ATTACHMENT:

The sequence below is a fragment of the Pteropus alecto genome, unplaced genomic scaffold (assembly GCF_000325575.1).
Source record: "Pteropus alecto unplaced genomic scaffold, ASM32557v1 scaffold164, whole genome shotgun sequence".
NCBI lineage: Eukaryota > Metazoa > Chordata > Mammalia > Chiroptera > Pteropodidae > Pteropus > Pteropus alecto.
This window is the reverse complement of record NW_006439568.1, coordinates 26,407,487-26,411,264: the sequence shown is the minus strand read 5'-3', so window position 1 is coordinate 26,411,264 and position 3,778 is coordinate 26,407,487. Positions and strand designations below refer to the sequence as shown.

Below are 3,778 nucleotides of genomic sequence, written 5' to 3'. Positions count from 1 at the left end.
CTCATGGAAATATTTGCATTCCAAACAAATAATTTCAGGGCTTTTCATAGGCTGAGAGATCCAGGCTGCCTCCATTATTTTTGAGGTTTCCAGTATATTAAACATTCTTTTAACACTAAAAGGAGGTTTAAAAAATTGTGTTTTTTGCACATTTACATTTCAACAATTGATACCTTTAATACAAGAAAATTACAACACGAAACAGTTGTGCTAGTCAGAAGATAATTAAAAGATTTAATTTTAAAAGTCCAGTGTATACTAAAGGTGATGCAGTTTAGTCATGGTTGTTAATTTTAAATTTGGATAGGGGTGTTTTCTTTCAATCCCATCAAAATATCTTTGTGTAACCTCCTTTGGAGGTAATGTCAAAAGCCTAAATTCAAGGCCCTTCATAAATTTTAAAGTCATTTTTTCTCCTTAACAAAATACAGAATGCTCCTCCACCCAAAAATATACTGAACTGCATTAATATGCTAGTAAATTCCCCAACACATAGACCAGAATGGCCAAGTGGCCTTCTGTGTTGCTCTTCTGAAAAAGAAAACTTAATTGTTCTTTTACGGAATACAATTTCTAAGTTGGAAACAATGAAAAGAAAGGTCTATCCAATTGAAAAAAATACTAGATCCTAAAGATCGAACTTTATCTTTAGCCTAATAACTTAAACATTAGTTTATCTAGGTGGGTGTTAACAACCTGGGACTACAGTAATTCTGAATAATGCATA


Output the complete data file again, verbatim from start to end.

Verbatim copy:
The sequence below is a fragment of the Pteropus alecto genome, unplaced genomic scaffold (assembly GCF_000325575.1).
Source record: "Pteropus alecto unplaced genomic scaffold, ASM32557v1 scaffold164, whole genome shotgun sequence".
NCBI lineage: Eukaryota > Metazoa > Chordata > Mammalia > Chiroptera > Pteropodidae > Pteropus > Pteropus alecto.
This window is the reverse complement of record NW_006439568.1, coordinates 26,407,487-26,411,264: the sequence shown is the minus strand read 5'-3', so window position 1 is coordinate 26,411,264 and position 3,778 is coordinate 26,407,487. Positions and strand designations below refer to the sequence as shown.

Below are 3,778 nucleotides of genomic sequence, written 5' to 3'. Positions count from 1 at the left end.
CTCATGGAAATATTTGCATTCCAAACAAATAATTTCAGGGCTTTTCATAGGCTGAGAGATCCAGGCTGCCTCCATTATTTTTGAGGTTTCCAGTATATTAAACATTCTTTTAACACTAAAAGGAGGTTTAAAAAATTGTGTTTTTTGCACATTTACATTTCAACAATTGATACCTTTAATACAAGAAAATTACAACACGAAACAGTTGTGCTAGTCAGAAGATAATTAAAAGATTTAATTTTAAAAGTCCAGTGTATACTAAAGGTGATGCAGTTTAGTCATGGTTGTTAATTTTAAATTTGGATAGGGGTGTTTTCTTTCAATCCCATCAAAATATCTTTGTGTAACCTCCTTTGGAGGTAATGTCAAAAGCCTAAATTCAAGGCCCTTCATAAATTTTAAAGTCATTTTTTCTCCTTAACAAAATACAGAATGCTCCTCCACCCAAAAATATACTGAACTGCATTAATATGCTAGTAAATTCCCCAACACATAGACCAGAATGGCCAAGTGGCCTTCTGTGTTGCTCTTCTGAAAAAGAAAACTTAATTGTTCTTTTACGGAATACAATTTCTAAGTTGGAAACAATGAAAAGAAAGGTCTATCCAATTGAAAAAAATACTAGATCCTAAAGATCGAACTTTATCTTTAGCCTAATAACTTAAACATTAGTTTATCTAGGTGGGTGTTAACAACCTGGGACTACAGTAATTCTGAATAATGCATA